Jack pads – make your own


Whenever you set up, it is a good idea to place a pad of some sort between your leveling jacks and the ground.  This distributes the weight of your coach over a larger area.  In the case of macadam (black top) and grass, reasonably sized jack pads can help prevent sinking.  In the case of concrete, it can help protect it from cracking under the direct pressure.  There are many different options when it comes to jack pads from store bought to home made.

Jack Pad Sizing

Believe it or not, there is actually a formula that can be used to determine the proper size of jack pad to use for the weight of the vehicle.  Unfortunately, I’m writing this article long after I had already built my jack pads and have lost the reference to math.  What I discovered though was that I should have had a 20″ or greater pad for my 28,000lb motorhome.  This seemed overkill to me so I stuck with 16″ since I was using a piece of 4×8 pressure treated plywood (but more on that later).  The basic principle is this; the larger the pad, the lower the PSI on the ground surface below.  When I used to work in the furniture industry we would set up water beds on Styrofoam cups to demonstrate the load distribution.

Plastic Jack Pads

As with anything, there will be a trade off when you compare store bought to home made jack pads.  The most common store bought pads are the plastic blocks that usually come in a pack of 10.  These are great for trailer leveling as they can be oriented into a ramp to make it easy to back up on to.  There are numerous stories of the plastic pads breaking under the direct pressure from the jacks of a heavy motorhome.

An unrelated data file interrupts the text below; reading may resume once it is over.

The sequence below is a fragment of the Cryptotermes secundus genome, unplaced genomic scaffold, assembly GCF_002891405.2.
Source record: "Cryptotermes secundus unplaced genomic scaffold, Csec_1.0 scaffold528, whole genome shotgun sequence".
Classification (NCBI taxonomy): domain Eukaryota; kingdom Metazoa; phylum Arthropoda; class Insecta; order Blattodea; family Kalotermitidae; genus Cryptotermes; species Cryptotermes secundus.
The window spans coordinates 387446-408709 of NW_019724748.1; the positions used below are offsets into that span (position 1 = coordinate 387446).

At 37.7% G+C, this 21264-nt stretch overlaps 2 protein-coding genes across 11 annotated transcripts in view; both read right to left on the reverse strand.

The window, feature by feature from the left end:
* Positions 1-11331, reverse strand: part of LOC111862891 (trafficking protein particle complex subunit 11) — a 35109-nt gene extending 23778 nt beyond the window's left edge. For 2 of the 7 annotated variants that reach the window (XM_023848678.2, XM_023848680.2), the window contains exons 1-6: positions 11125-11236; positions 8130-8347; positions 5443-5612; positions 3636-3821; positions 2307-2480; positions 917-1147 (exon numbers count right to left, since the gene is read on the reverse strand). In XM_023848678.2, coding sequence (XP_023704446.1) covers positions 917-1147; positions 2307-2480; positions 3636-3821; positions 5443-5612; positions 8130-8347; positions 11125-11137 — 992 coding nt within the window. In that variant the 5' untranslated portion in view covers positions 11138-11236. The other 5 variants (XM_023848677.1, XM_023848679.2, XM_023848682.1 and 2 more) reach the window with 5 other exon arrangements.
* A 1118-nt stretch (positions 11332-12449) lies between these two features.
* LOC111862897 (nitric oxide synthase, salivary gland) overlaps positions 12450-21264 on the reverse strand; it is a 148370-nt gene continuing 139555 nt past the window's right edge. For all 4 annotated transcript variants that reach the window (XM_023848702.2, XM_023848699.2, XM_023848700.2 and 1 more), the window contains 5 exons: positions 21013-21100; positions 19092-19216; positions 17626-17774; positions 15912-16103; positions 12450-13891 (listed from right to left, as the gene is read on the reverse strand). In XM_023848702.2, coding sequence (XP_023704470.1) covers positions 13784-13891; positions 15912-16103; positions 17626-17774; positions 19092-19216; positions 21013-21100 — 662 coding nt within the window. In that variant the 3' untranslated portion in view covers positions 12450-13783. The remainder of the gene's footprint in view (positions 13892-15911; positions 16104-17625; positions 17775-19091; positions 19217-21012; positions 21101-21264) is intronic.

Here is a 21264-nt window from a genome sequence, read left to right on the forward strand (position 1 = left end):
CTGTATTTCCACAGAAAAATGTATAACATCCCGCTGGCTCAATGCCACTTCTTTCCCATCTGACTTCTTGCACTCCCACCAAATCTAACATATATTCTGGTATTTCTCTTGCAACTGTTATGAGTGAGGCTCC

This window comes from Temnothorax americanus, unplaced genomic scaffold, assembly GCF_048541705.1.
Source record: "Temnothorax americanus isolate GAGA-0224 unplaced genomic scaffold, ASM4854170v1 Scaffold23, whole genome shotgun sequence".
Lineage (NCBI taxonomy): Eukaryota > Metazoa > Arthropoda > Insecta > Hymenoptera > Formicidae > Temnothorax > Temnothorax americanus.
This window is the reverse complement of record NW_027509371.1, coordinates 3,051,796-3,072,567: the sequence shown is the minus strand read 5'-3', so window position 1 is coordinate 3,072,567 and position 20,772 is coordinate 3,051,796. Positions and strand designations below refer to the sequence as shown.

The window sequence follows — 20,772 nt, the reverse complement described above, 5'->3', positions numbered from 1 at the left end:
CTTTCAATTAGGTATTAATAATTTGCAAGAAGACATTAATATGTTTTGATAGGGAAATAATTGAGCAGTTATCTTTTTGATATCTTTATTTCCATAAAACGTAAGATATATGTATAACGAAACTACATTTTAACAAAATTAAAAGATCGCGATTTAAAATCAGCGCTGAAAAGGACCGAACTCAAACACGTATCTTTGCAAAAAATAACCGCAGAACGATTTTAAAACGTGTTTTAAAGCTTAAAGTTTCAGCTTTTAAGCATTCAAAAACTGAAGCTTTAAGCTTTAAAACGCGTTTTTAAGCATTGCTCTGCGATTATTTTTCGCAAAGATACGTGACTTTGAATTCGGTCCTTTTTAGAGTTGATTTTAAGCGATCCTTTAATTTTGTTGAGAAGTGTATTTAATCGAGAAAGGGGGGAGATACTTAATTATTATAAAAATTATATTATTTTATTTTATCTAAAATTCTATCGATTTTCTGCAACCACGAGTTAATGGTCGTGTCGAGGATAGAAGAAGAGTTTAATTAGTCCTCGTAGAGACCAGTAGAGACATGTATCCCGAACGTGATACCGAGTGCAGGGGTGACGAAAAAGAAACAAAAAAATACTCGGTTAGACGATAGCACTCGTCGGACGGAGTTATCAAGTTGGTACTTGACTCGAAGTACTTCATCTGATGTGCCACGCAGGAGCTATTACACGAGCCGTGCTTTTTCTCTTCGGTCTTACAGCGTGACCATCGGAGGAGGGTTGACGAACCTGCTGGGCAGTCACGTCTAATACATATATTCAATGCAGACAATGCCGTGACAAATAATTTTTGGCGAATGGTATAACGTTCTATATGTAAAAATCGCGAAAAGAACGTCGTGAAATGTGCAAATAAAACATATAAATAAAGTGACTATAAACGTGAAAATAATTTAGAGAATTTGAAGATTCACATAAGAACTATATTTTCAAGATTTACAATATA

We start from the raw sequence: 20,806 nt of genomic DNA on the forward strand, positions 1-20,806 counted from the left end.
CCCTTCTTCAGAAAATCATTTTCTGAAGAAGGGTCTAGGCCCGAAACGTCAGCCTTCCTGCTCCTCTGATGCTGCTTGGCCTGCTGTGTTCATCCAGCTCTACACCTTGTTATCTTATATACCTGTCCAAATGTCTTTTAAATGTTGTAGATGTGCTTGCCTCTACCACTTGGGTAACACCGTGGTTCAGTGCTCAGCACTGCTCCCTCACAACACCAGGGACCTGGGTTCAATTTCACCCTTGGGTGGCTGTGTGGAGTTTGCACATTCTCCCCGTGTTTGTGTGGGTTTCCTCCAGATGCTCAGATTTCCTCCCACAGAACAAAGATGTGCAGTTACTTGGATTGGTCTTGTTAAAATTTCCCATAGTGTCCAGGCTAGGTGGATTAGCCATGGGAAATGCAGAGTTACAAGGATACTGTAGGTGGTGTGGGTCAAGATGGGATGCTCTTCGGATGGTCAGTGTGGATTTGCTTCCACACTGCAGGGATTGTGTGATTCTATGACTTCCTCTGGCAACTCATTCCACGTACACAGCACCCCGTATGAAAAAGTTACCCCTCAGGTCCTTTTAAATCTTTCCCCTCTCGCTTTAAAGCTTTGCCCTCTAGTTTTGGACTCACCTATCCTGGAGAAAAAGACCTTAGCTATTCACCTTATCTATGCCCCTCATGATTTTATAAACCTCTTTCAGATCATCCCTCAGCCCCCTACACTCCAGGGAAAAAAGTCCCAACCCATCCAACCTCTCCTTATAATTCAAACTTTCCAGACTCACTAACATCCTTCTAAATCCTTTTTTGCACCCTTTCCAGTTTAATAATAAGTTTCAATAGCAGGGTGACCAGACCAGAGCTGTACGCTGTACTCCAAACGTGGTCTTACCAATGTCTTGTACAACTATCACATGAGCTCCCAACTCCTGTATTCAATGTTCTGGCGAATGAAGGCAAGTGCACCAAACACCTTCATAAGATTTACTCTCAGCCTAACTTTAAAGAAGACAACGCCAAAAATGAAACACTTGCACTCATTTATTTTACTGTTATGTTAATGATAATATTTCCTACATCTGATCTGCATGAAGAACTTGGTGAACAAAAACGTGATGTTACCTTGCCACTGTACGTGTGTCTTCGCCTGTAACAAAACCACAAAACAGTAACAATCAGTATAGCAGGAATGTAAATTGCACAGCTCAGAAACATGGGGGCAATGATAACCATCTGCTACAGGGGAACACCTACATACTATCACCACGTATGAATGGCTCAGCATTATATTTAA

Rubber Jack Pads

Another option are the rubber jack pads.  These are high density rubber blocks usually about 3/4″ or thicker.  These typically won’t break down and are well suited for concrete environments.  They’re not well suited for softer grounds such as grass or macadam because the rubber is flexible.

Wooden Jack Pads

Properly built wooden jack pads will stand up to all environments but the trade off is the added weight to carry around.  These types of pads will be built from pressure treated 2×12 or plywood.  The key to wooden jack pads is to make sure that the grain direction are alternated to help prevent warping.

What I built…

As you’ve already guessed, I built wooden pads.  I’ve actually built two different sets one small from 4×6 and one large from plywood.  Today I use the large ones while camping and use both together to ground the coach in storage without putting the jacks down.  This takes the load off of the tires and keeps the jacks up to prevent pitting.  Since my coach has air bags, I stack the blocks under the jack and release the air letting the coach settle onto the pads.  I also put a piece of horse stall mat on the bottom of each pad.  It adds a little more protection for concrete surfaces and adds a little bit of insulation for lightning protection.  It probably won’t help during a direct ground strike in close proximity to the coach but it also won’t hurt.

Small pads

Built from pressure treated 2×12 lumber.   I cut them into squares so they’re actually 11 1/2″.  The two pieces are glued together using construction adhesive and then screwed using deck screws.  I used a piece of horse stall mat to make a rubber bottom which was glued to the wood using contact cement.  Adding a handle and some rope made them easy to maneuver and pull out from under the coach.

Large Pads

Built from pressure treated 3/4″ plywood cut into 16″ squares.  They’re actually 15 1/2″ due to the way lumber is measured.  There are 4 pieces per pad.  Each layer is glued with construction adhesive and screwed with deck screws.  While probably overkill, I wanted to make sure that these pads wouldn’t warp.  I glued a piece of horse stall mat to the bottom using contact cement.  Add a handle and piece of rope and these pads are good to go.


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